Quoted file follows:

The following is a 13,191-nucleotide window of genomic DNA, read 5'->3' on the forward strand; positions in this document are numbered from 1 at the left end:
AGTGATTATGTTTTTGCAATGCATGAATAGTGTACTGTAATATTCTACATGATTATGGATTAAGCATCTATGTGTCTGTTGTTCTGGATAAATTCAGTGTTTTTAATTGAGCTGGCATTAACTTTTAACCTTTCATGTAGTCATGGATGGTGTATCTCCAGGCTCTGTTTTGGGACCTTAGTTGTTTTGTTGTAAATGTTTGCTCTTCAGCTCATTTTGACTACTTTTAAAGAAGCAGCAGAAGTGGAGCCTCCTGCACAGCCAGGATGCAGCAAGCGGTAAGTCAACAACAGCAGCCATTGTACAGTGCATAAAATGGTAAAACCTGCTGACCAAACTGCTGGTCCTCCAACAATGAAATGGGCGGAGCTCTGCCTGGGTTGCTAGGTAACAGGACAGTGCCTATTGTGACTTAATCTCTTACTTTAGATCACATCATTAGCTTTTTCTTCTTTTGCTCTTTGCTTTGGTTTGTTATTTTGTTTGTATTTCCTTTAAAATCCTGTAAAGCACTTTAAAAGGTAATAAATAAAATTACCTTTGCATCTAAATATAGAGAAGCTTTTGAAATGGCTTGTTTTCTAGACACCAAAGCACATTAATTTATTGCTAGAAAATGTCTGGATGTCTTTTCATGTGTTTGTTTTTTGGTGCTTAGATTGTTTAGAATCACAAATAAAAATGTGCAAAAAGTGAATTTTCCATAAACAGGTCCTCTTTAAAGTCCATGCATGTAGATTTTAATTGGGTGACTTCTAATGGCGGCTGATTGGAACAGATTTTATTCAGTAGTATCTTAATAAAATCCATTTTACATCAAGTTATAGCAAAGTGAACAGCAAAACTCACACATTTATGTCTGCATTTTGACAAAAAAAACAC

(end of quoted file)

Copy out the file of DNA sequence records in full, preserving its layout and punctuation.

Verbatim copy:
The following is a 13,191-nucleotide window of genomic DNA, read 5'->3' on the forward strand; positions in this document are numbered from 1 at the left end:
AGTGATTATGTTTTTGCAATGCATGAATAGTGTACTGTAATATTCTACATGATTATGGATTAAGCATCTATGTGTCTGTTGTTCTGGATAAATTCAGTGTTTTTAATTGAGCTGGCATTAACTTTTAACCTTTCATGTAGTCATGGATGGTGTATCTCCAGGCTCTGTTTTGGGACCTTAGTTGTTTTGTTGTAAATGTTTGCTCTTCAGCTCATTTTGACTACTTTTAAAGAAGCAGCAGAAGTGGAGCCTCCTGCACAGCCAGGATGCAGCAAGCGGTAAGTCAACAACAGCAGCCATTGTACAGTGCATAAAATGGTAAAACCTGCTGACCAAACTGCTGGTCCTCCAACAATGAAATGGGCGGAGCTCTGCCTGGGTTGCTAGGTAACAGGACAGTGCCTATTGTGACTTAATCTCTTACTTTAGATCACATCATTAGCTTTTTCTTCTTTTGCTCTTTGCTTTGGTTTGTTATTTTGTTTGTATTTCCTTTAAAATCCTGTAAAGCACTTTAAAAGGTAATAAATAAAATTACCTTTGCATCTAAATATAGAGAAGCTTTTGAAATGGCTTGTTTTCTAGACACCAAAGCACATTAATTTATTGCTAGAAAATGTCTGGATGTCTTTTCATGTGTTTGTTTTTTGGTGCTTAGATTGTTTAGAATCACAAATAAAAATGTGCAAAAAGTGAATTTTCCATAAACAGGTCCTCTTTAAAGTCCATGCATGTAGATTTTAATTGGGTGACTTCTAATGGCGGCTGATTGGAACAGATTTTATTCAGTAGTATCTTAATAAAATCCATTTTACATCAAGTTATAGCAAAGTGAACAGCAAAACTCACACATTTATGTCTGCATTTTGACAAAAAAAACAC